Disabled girl in wheelchair smiling

Alisha’s story: how technology has changed my life

Can you imagine the impact technology can have on a disabled student’s life? Technology can give disabled people independence that they could only otherwise dream of.

With your support, technology is opening up the world for young disabled people like Alisha. Alisha is 17 years old and attends Scope’s Craig y Parc School. In this blog she tells us how technology is helping her to realise her potential.

Support our work with young disabled people, as well as our other services, by donating today

If I’d been asked to write this blog two years ago, it would have taken about an hour and a half just to write a sentence.

I would probably still have done it because I want everyone to know the difference technology has made to my life. But it would have been so frustrating and so difficult.

“I can’t physically type as fast as I think”

I have cerebral palsy and I can’t physically type as fast as I think or anywhere near. But right now, that’s what I’m doing. I bet you’re wondering how!

I am using a piece of technology called Dragon Dictate. I speak, and the words appear on my screen and then I can print them out. It’s made a huge difference to me. It’s made me achieve things I only dreamed of.

I used to have a teacher – she’s passed away now – and one day she said to me. “You’re going to do your Maths GCSE.” I said, “No I’m not. Don’t be silly.” I didn’t think I could do anything like that. Studying was so difficult because I had to rely on someone to type everything into a computer for me.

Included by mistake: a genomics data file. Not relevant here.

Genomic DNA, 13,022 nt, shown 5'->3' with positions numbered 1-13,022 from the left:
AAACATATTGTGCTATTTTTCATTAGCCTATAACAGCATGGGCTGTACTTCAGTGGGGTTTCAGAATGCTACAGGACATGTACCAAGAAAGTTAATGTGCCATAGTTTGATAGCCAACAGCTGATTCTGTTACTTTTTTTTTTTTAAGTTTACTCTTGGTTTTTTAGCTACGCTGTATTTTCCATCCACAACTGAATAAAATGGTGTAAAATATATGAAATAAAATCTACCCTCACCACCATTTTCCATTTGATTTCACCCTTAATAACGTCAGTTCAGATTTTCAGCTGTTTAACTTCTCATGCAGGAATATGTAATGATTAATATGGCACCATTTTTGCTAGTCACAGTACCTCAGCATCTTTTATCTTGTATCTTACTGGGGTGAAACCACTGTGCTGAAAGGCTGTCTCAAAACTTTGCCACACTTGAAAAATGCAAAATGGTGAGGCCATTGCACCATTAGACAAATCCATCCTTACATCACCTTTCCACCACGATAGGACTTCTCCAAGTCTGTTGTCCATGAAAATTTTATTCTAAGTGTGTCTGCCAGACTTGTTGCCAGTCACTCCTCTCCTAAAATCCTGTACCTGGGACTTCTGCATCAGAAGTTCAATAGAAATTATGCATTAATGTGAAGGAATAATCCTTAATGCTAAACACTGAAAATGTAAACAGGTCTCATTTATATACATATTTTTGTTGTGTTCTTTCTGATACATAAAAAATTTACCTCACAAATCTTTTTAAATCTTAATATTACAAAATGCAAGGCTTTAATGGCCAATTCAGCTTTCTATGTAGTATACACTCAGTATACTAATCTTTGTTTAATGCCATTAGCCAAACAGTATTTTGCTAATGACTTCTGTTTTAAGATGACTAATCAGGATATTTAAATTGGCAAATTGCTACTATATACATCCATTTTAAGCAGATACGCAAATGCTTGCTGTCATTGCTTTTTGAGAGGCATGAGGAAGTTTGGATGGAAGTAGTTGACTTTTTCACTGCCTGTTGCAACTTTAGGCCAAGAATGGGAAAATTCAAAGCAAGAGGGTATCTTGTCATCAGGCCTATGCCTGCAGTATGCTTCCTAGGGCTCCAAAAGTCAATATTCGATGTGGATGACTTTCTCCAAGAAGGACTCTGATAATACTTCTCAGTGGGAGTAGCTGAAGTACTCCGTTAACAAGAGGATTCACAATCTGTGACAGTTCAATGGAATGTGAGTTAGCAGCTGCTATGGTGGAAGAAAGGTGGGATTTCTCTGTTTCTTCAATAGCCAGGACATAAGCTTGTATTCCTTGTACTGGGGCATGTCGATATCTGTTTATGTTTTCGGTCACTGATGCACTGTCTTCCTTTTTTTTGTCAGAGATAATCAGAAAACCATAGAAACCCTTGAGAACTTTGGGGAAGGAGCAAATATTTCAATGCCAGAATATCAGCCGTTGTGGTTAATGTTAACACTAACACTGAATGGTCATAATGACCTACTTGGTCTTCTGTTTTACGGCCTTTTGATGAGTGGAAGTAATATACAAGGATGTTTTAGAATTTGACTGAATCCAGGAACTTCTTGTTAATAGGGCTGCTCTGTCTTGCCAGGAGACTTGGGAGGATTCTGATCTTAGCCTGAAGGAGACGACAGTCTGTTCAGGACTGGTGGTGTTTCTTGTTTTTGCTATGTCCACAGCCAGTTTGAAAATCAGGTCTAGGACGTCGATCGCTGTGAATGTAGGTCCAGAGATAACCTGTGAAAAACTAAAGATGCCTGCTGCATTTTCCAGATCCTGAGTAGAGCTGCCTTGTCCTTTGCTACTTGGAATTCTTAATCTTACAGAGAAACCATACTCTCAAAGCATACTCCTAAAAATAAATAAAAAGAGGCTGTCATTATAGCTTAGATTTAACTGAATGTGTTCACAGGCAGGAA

But that’s changed now. I can do it myself with my voice.

Disabled girl using assistive technology
Alisha using Dragon Dictate

“It has opened up the world to me”

Kim, who is the Assistive Technologist at my school, introduced me to Dragon Dictate and it has opened up the world to me.

Kim showed me how to train it to understand my voice – it took a few hours. Now I use it in class and at home as well. It’s made me more independent and able to study on my own. So now I’m doing my Maths GCSE. I know my teacher would be so proud of me.

I never thought I’d be able to do one GCSE in my life, but I’m going to do two. And I feel like I want to push myself even further. Kim says technology can help me do that – it is opening up the world for young disabled people like me.

There are many different types of technology that can help a young disabled person become more independent. For example, if someone has very limited movement they can control a computer screen with Eye Gaze. That means – when they’re reading – they can move from page to page using the pupils of their eyes. They don’t need to press a button or anything.

Just one person – Kim – works with all 42 students here at my school and helps us use technology in different ways. She’s amazing. I don’t know what we’d do without her – we’d lose out on so many opportunities.

I’m guessing technology makes your life easier. Maybe it means you can keep in touch with your family – you can talk to and even see relatives who live far away. Well, Kim’s shown me that technology can do even more for young disabled people like me. It can help us make friends, communicate and control our environment (like turning the lights on and off). It can help us study, get qualifications and give us more opportunities to work. It can make us more confident and independent.

Alisha’s story shows that young disabled people’s lives can be changed for the better with technology.

Support our work with young disabled people, as well as our other services, by donating today

With your support we can make sure another disabled student has the chance to use technology that can open up their world.

One thought on “Alisha’s story: how technology has changed my life”

  1. Well done Alicia and Kim I like you use DragonDictate and also have cerebral palsy I happen to work for Scope as an Empowerment Ofc working in the same field as Kim in assistive technology. Without DragonDictate 13.5 version best one yet! I couldn’t do the work I do, good luck for many more GCE’s and beyond.

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